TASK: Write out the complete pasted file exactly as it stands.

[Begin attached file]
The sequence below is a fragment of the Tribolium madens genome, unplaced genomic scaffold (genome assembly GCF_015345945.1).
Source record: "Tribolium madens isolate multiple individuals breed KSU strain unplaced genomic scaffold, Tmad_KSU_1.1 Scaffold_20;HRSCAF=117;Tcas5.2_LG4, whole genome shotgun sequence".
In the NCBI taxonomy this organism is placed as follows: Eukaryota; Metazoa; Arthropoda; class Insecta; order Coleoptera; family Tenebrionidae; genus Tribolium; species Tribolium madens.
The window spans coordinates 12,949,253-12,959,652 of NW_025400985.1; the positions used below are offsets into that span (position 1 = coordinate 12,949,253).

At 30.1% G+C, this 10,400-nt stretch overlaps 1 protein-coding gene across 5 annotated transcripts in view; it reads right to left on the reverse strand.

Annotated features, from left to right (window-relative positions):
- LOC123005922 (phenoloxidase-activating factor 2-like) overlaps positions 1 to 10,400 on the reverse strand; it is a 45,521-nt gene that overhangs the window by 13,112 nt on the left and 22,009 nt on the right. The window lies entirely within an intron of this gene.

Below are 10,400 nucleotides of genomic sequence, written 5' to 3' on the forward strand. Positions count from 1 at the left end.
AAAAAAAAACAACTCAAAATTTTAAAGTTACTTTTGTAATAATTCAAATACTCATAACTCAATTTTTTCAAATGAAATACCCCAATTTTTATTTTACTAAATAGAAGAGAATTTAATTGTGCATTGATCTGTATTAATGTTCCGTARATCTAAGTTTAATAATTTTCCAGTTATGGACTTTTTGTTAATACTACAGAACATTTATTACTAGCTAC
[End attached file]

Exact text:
The sequence below is a fragment of the Tribolium madens genome, unplaced genomic scaffold (genome assembly GCF_015345945.1).
Source record: "Tribolium madens isolate multiple individuals breed KSU strain unplaced genomic scaffold, Tmad_KSU_1.1 Scaffold_20;HRSCAF=117;Tcas5.2_LG4, whole genome shotgun sequence".
In the NCBI taxonomy this organism is placed as follows: Eukaryota; Metazoa; Arthropoda; class Insecta; order Coleoptera; family Tenebrionidae; genus Tribolium; species Tribolium madens.
The window spans coordinates 12,949,253-12,959,652 of NW_025400985.1; the positions used below are offsets into that span (position 1 = coordinate 12,949,253).

At 30.1% G+C, this 10,400-nt stretch overlaps 1 protein-coding gene across 5 annotated transcripts in view; it reads right to left on the reverse strand.

Annotated features, from left to right (window-relative positions):
- LOC123005922 (phenoloxidase-activating factor 2-like) overlaps positions 1 to 10,400 on the reverse strand; it is a 45,521-nt gene that overhangs the window by 13,112 nt on the left and 22,009 nt on the right. The window lies entirely within an intron of this gene.

Below are 10,400 nucleotides of genomic sequence, written 5' to 3' on the forward strand. Positions count from 1 at the left end.
AAAAAAAAACAACTCAAAATTTTAAAGTTACTTTTGTAATAATTCAAATACTCATAACTCAATTTTTTCAAATGAAATACCCCAATTTTTATTTTACTAAATAGAAGAGAATTTAATTGTGCATTGATCTGTATTAATGTTCCGTARATCTAAGTTTAATAATTTTCCAGTTATGGACTTTTTGTTAATACTACAGAACATTTATTACTAGCTAC